(Original post by Dragonfly07)
    ... I'd still be at a disadvantage to my peers. I think the student finance policies should recognise that having wealthy parents doesn't make you wealthy. When you're studying at uni, especially if it's at a good university and doing a hard course, you have to dedicate as much of your time as possible to studying. Having to throw away your weekends for working means you have less time for work not to mention your social life, which would completely be thrown out of the window. All of those factors will increase your chances of failing by a ridiculously large amounts.

    P.S that's not saying that people shouldn't work hard. But forcing them to work harder than their peers because they're disadvantaged is wrong. That "hard work" would be much better spent on some more studying.
    First things first, £1386 is 231 hours work at £6ph, or 4.4 hours a week. So, the disadvantage you rail against is next to nothing! In fact, if you worked 8 hours a day, 5 days a week (like millions of people do for the rest of their lives) you'd earn this amount in.. 1 month. So, you need to work full time for 1 month in your summer holidays and then it wouldn't impinge on your studies at all!

    The reason maint loans aren't a free-for-all is that there's a limited pot of money to go around. The governments we (maybe not you, but 'we' as in this country) elected chose the size of this limited pot of money on the basis that, if this pot of money were larger, we'd have to take funds from other parts of government or take it as eventual tax rises.

    Anyway, I digress. Taking the size of the pot as given, its only fair that people who are less likely to have cash showered on them receive a greater proportion of the pot. Not a massively greater proportion - to reiterate, even if you've got billionaire parents you're still £1386 down.

    The middle way would be, of course to do what you suggest - have less money available to kids with rich parents unless they can prove that their parents aren't supporting them. But this would be ridiculous. Anyone could just claim that they're 'estranged' from their parents to get the extra cash - and people would do!

    So you're just going to have to swallow the fact that you've got to work 4.4 hours a week for the greater good. And I haven't even got into the fact that a large proportion of kids with richer parents will be enjoying the fruits of undue advantage regardless of who pays their tuition fees.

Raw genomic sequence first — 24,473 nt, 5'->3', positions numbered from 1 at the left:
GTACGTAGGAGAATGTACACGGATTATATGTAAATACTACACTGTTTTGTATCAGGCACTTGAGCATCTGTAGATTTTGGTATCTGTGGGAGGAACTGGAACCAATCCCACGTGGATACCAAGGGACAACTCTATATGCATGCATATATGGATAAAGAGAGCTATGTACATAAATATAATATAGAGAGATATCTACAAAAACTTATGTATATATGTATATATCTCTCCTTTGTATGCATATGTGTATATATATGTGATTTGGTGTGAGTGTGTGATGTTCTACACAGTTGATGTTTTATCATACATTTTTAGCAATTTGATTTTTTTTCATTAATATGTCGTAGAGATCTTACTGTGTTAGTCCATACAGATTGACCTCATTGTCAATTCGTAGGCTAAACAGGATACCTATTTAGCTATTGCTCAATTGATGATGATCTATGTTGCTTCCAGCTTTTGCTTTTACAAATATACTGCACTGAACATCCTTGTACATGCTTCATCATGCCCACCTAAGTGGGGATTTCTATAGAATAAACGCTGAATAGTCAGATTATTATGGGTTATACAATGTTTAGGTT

N.B. I'd like to make it clear that I recognise the fact that I've assumed that your only beef with the funding arrangements is that you're not entitled to the income-assessed portion of the loan. I've assumed a lot, in fact, so don't take it too personally.
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    (Original post by machines)
    You're on the Medicine forum.. I just assumed, as you've got nothing written on your profile either, that you're doing Medicine.

    It does say Age: 21 on your profile, so I think it would be fair to at least assume that you're on your first degree, or considering studying a first degree. Which means that, as a student on the legacy (pre-2012) loan, you're entitled to 72% of the maximum maint loan, i.e. £3564 (72% of the £4950 main loan for students away from home living outside of London).

    So your 'disadvantage' is what.. 28% of £4950, or £1386? Big deal.



    First things first, £1386 is 231 hours work at £6ph, or 4.4 hours a week. So, the disadvantage you rail against is next to nothing! In fact, if you worked 8 hours a day, 5 days a week (like millions of people do for the rest of their lives) you'd earn this amount in.. 1 month. So, you need to work full time for 1 month in your summer holidays and then it wouldn't impinge on your studies at all!

    The reason maint loans aren't a free-for-all is that there's a limited pot of money to go around. The governments we (maybe not you, but 'we' as in this country) elected chose the size of this limited pot of money on the basis that, if this pot of money were larger, we'd have to take funds from other parts of government or take it as eventual tax rises.